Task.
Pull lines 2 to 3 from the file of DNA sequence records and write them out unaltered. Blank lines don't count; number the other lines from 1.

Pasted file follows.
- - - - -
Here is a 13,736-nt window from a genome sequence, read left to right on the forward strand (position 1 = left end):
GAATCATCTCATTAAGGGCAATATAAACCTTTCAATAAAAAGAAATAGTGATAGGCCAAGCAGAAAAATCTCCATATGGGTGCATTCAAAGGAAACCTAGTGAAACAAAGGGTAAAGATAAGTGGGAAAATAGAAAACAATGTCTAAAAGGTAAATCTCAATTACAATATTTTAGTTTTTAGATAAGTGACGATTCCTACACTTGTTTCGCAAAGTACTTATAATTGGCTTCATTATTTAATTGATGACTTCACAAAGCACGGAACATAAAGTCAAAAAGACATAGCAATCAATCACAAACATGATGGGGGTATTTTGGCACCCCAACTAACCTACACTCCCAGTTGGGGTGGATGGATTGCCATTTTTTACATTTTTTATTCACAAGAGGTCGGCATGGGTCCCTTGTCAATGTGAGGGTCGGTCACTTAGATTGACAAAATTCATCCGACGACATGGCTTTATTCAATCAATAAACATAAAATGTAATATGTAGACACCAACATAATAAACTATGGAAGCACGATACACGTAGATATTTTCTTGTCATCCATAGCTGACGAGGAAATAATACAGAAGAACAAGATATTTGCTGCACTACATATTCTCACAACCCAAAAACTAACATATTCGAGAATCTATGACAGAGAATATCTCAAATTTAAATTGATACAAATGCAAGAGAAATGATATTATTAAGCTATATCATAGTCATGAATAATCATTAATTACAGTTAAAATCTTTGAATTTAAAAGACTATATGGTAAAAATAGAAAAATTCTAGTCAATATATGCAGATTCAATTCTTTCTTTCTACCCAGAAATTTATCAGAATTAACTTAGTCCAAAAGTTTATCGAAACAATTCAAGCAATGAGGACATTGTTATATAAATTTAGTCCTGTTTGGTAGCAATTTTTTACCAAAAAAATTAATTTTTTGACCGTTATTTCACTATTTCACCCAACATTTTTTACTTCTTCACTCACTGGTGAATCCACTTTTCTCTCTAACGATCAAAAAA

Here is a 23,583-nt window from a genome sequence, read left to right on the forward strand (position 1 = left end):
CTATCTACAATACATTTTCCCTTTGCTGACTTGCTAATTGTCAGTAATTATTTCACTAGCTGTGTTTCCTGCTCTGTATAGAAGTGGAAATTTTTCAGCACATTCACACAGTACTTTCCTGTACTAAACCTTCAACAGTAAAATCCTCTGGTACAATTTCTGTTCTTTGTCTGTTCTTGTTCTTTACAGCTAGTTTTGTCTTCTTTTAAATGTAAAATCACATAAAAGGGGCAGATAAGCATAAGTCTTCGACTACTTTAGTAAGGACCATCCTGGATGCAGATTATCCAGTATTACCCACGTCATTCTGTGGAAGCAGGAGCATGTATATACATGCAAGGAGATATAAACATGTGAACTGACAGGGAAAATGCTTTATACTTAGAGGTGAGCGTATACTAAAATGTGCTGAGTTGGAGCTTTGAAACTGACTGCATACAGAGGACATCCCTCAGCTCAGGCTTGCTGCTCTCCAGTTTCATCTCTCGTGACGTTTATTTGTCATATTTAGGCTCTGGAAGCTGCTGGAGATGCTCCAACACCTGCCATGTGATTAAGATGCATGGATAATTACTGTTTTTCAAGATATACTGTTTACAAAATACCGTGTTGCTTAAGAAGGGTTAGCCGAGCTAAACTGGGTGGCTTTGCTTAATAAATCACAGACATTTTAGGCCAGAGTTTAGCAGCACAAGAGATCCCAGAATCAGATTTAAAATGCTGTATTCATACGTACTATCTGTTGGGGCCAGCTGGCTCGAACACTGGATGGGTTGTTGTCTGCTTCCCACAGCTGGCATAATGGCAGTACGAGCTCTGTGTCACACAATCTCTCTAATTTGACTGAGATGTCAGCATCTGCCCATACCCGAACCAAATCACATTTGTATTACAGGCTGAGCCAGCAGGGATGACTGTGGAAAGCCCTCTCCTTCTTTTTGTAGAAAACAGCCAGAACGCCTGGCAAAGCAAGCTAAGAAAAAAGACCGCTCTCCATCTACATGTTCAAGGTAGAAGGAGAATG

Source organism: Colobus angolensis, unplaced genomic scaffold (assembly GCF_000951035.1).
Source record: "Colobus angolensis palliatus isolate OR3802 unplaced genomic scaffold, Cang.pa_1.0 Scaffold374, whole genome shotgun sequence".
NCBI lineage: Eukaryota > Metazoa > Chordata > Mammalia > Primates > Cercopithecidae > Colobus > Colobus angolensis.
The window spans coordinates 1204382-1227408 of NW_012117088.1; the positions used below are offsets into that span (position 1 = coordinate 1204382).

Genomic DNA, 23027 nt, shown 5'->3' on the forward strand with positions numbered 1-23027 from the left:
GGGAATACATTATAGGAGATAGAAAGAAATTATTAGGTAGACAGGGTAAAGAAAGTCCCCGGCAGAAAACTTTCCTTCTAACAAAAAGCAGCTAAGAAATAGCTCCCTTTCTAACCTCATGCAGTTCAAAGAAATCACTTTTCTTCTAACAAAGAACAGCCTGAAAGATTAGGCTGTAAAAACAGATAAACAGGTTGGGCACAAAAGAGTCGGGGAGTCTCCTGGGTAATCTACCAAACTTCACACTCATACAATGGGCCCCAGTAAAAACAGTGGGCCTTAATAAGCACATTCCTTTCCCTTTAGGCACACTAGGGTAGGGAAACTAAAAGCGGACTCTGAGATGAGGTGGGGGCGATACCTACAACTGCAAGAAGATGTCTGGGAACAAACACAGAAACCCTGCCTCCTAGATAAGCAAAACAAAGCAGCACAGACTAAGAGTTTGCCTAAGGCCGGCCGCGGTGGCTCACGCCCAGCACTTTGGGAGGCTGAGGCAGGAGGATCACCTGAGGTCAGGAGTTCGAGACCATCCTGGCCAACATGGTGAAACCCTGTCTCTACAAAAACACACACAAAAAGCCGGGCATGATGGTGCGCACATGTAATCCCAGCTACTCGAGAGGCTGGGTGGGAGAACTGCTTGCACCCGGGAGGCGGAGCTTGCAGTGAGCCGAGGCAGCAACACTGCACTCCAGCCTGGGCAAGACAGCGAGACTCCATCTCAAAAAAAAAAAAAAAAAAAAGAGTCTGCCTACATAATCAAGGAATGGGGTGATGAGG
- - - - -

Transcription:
GAATCATCTCATTAAGGGCAATATAAACCTTTCAATAAAAAGAAATAGTGATAGGCCAAGCAGAAAAATCTCCATATGGGTGCATTCAAAGGAAACCTAGTGAAACAAAGGGTAAAGATAAGTGGGAAAATAGAAAACAATGTCTAAAAGGTAAATCTCAATTACAATATTTTAGTTTTTAGATAAGTGACGATTCCTACACTTGTTTCGCAAAGTACTTATAATTGGCTTCATTATTTAATTGATGACTTCACAAAGCACGGAACATAAAGTCAAAAAGACATAGCAATCAATCACAAACATGATGGGGGTATTTTGGCACCCCAACTAACCTACACTCCCAGTTGGGGTGGATGGATTGCCATTTTTTACATTTTTTATTCACAAGAGGTCGGCATGGGTCCCTTGTCAATGTGAGGGTCGGTCACTTAGATTGACAAAATTCATCCGACGACATGGCTTTATTCAATCAATAAACATAAAATGTAATATGTAGACACCAACATAATAAACTATGGAAGCACGATACACGTAGATATTTTCTTGTCATCCATAGCTGACGAGGAAATAATACAGAAGAACAAGATATTTGCTGCACTACATATTCTCACAACCCAAAAACTAACATATTCGAGAATCTATGACAGAGAATATCTCAAATTTAAATTGATACAAATGCAAGAGAAATGATATTATTAAGCTATATCATAGTCATGAATAATCATTAATTACAGTTAAAATCTTTGAATTTAAAAGACTATATGGTAAAAATAGAAAAATTCTAGTCAATATATGCAGATTCAATTCTTTCTTTCTACCCAGAAATTTATCAGAATTAACTTAGTCCAAAAGTTTATCGAAACAATTCAAGCAATGAGGACATTGTTATATAAATTTAGTCCTGTTTGGTAGCAATTTTTTACCAAAAAAATTAATTTTTTGACCGTTATTTCACTATTTCACCCAACATTTTTTACTTCTTCACTCACTGGTGAATCCACTTTTCTCTCTAACGATCAAAAAA

Here is a 23,583-nt window from a genome sequence, read left to right on the forward strand (position 1 = left end):